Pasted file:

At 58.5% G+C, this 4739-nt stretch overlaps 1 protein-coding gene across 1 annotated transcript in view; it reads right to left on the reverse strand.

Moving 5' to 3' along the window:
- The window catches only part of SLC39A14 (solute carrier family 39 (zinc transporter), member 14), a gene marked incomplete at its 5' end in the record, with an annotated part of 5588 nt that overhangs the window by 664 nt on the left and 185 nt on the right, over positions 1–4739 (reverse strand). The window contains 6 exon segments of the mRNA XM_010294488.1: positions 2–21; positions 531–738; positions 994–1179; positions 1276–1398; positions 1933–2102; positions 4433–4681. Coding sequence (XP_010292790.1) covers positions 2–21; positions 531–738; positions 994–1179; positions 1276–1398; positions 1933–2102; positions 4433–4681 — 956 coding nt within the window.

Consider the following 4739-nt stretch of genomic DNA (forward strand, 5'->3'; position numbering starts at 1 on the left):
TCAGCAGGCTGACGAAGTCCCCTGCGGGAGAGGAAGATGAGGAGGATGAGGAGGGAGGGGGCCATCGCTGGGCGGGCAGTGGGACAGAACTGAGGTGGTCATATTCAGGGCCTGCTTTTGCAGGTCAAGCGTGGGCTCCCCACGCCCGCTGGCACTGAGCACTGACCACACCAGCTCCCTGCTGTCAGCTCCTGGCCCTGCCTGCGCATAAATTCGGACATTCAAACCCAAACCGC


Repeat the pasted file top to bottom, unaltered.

At 58.5% G+C, this 4739-nt stretch overlaps 1 protein-coding gene across 1 annotated transcript in view; it reads right to left on the reverse strand.

Moving 5' to 3' along the window:
- The window catches only part of SLC39A14 (solute carrier family 39 (zinc transporter), member 14), a gene marked incomplete at its 5' end in the record, with an annotated part of 5588 nt that overhangs the window by 664 nt on the left and 185 nt on the right, over positions 1–4739 (reverse strand). The window contains 6 exon segments of the mRNA XM_010294488.1: positions 2–21; positions 531–738; positions 994–1179; positions 1276–1398; positions 1933–2102; positions 4433–4681. Coding sequence (XP_010292790.1) covers positions 2–21; positions 531–738; positions 994–1179; positions 1276–1398; positions 1933–2102; positions 4433–4681 — 956 coding nt within the window.

Consider the following 4739-nt stretch of genomic DNA (forward strand, 5'->3'; position numbering starts at 1 on the left):
TCAGCAGGCTGACGAAGTCCCCTGCGGGAGAGGAAGATGAGGAGGATGAGGAGGGAGGGGGCCATCGCTGGGCGGGCAGTGGGACAGAACTGAGGTGGTCATATTCAGGGCCTGCTTTTGCAGGTCAAGCGTGGGCTCCCCACGCCCGCTGGCACTGAGCACTGACCACACCAGCTCCCTGCTGTCAGCTCCTGGCCCTGCCTGCGCATAAATTCGGACATTCAAACCCAAACCGC